1987–88 3rd B 9–8–10 (32:37) Didn't enter Didn't enter
1988–89 2nd B 10–12–5 (26:18) Final 5 round 2–4–3 (4:8)
1989–90 2nd B 9–10–8 (29:23) Final 5 round 2–3–3 (5:8)
1980s record 96–108–78 (290:274) 12–17–12 (45:42)
All-time record 253–230–159 (740:571) 27–31–22 (91:80)
Combined record 280–261–181 (831:651)
Regular season Post season Cup Supercup UNCAF CONCACAF CONMEBOL
Season Finish Record Finish Record Finish
1990–91 5th 6–14–7 (26:23) Finalist 5–4–2 (8:5) Not held Didn't enter
1991–92 1st 16–5–6 (38:19) Winners 1–3–6 (4:14) First round Didn't enter
1992–93 5th 10–10–7 (41:34) Final 5 round 2–3–3 (10:13) Group stage Not held Second round
1993–94 4th 7–12–8 (28:27) Final 3 round 2–3–1 (5:4) Finalist Second round
1994–95 2nd 15–9–3 (42:21) Final 6 round 0–0–2 (2:6) Semi-finalist Didn't enter
1995–96 3rd 11–7–9 (36:28) Final 3 round 3–0–3 (8:8) 2nd Not held withdrew First round Didn't enter
1996–97 4th 11–9–7 (37:25) Final 6 round 0–1–1 (3:4) 4th Group stage Didn't enter
1997–98 A 2nd 10–7–3 (23:17) Winners 3–2–1 (8:4) 2nd Didn't enter Group stage
1997–98 C 2nd 14–4–2 (39:15) Winners 3–3–0 (11:6)
1998–99 2nd 7–7–4 (24:20) Semi-finalist 2–0–2 (5:7) 2nd Winners Group stage
1999–2000 A 1st 10–7–1 (39:16) Winners 2–4–0 (6:3) Not held Didn't enter
1999–2000 C 3rd 9–7–2 (26:17) Winners 2–4–0 (8:6)
1990s record 126–98–59 (399:262) 25–27–21 (78:80)
All-time record 379–328–218 (1139:833) 52–58–43 (169:160)
Combined record 431–386–261 (1308:993)
Regular season Post season Cup Supercup UNCAF CONCACAF CONMEBOL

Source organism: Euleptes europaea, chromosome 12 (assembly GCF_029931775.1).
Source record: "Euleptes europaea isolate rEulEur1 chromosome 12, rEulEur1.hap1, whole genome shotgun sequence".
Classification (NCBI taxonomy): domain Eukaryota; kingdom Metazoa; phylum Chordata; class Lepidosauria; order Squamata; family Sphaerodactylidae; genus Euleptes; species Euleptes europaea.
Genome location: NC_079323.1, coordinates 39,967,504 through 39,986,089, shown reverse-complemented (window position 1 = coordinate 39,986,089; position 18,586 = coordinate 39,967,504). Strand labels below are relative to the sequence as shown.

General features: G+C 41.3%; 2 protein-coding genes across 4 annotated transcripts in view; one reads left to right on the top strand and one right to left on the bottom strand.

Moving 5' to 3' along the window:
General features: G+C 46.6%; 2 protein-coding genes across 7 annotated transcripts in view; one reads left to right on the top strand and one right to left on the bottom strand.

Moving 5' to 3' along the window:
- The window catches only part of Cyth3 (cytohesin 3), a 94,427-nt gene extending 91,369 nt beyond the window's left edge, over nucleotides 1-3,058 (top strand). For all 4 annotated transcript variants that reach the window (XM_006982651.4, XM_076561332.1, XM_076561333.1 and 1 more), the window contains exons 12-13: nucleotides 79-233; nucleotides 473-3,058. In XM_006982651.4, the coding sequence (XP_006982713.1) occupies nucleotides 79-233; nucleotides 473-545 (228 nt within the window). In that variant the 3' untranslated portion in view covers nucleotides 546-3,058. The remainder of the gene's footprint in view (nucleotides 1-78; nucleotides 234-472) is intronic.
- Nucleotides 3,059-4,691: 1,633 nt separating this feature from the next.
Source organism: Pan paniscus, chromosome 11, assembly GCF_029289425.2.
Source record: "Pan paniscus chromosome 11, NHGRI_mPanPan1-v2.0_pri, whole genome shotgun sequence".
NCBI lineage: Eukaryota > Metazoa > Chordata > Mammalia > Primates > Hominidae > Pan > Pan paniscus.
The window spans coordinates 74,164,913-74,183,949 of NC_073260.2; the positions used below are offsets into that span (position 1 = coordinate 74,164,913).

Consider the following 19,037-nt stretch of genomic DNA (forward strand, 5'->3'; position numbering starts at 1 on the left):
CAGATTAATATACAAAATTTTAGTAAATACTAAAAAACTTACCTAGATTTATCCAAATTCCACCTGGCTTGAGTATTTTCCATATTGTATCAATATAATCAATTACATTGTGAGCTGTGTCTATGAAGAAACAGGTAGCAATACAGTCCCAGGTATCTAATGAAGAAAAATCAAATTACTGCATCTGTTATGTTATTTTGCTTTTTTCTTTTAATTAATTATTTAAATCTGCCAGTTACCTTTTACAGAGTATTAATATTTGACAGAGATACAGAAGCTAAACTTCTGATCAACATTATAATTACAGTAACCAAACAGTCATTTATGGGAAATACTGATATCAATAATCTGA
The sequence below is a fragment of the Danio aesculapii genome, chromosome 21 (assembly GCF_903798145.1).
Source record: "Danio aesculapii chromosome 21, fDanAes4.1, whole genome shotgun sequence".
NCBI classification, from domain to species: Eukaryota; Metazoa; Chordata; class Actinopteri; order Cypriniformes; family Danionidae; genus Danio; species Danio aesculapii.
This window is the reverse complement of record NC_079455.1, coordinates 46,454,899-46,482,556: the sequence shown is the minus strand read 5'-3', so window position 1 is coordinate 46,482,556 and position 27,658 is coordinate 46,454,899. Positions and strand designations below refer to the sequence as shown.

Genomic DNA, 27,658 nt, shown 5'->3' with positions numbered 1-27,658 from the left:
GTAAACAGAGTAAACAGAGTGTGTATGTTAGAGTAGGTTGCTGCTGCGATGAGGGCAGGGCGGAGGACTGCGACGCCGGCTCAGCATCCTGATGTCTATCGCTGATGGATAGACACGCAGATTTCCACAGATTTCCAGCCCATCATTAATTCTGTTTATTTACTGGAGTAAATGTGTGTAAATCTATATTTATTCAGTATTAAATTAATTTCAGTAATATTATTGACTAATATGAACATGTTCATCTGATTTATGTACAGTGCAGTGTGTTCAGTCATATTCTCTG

Season Finish Record Finish Record Finish
2000–01 A 2nd 7–8–3 (20:15) Final 6 round 0–1–1 (2:3) Not held Group stage Didn't enter
2000–01 C 7th 2–12–4 (23:27) Final 6 round 0–1–1 (2:3)
2001–02 A 1st 8–8–2 (22:13) Winners 2–0–2 (7:6) Didn't enter
2001–02 C 8th 4–7–7 (12:16) Didn't enter
2002–03 A 5th 7–5–6 (24:23) 3rd First round Didn't enter
2002–03 C 4th 8–4–6 (21:16) Finalist 1–1–2 (5:6)
2003–04 A 5th 7–3–8 (22:22) Didn't enter Didn't enter
2003–04 C 5th 6–5–5 (22:20)
2004–05 A 9th 4–6–8 (20:25)
2004–05 C 5th 4–11–3 (18:18)
2005–06 A 10th 3–5–10 (16:26)
2005–06 C 4th 8–5–5 (24:20) Semi-finalist 1–0–1 (3:3)
2006–07 A 2nd 9–4–5 (27:22) Winners 2–1–1 (10:4)
2006–07 C 4th 10–1–7 (31:26) Semi-finalist 0–0–2 (1:4)
2007–08 A 2nd 9–5–4 (28:19) Finalist 1–2–1 (3:3) Winners Quarter-finalist Didn't enter
2007–08 C 4th 8–3–7 (23:19) Semi-finalist 0–0–2 (2:7)
2008–09 A 3rd 9–3–6 (24:21) Semi-finalist 1–0–1 (1:1) Not held Didn't enter First round
2008–09 C 8th 4–7–7 (13:21) Didn't enter
2009–10 A 2nd 10–5–3 (31:14) Semi-finalist 1–0–1 (1:2) Didn't enter
2009–10 C 1st 11–3–4 (28:15) Finalist 1–2–1 (4:5)
2000s record 138–110–110 (449:398) 10–8–16 (41:47)
All-time record 517–438–328 (1588:1231) 62–66–59 (210:207)
Combined record 579–504–387 (1798:1438)
Regular season Post season Cup Supercup UNCAF / CFU CONCACAF CONMEBOL
Season Finish Record Finish Record Finish
2010–11 A 7th 5–6–7 (21:25) Didn't enter Not held Preliminary round Didn't enter
2010–11 C 2nd 8–7–3 (25:17) Winners 2–1–1 (8:6)
2011–12 A 7th 6–4–8 (20:19) Didn't enter Group stage
2011–12 C 2nd 7–11–0 (22:10) Semi-finalist 0–1–1 (0:2)
2012–13 A 3rd 6–8–4 (21:15) Semi-finalist 2–2–0 (10:6) Didn't enter
2012–13 C 7th 6–4–8 (27:23) Didn't enter
2013–14 A 9th 5–6–7 (25:27)
2013–14 C 4th 8–5–5 (20:16) Play-off loss 0–1–1 (1:2)
2014–15 A 3rd 8–4–6 (30:25) Winners 4–2–0 (8:4) 3rd Not held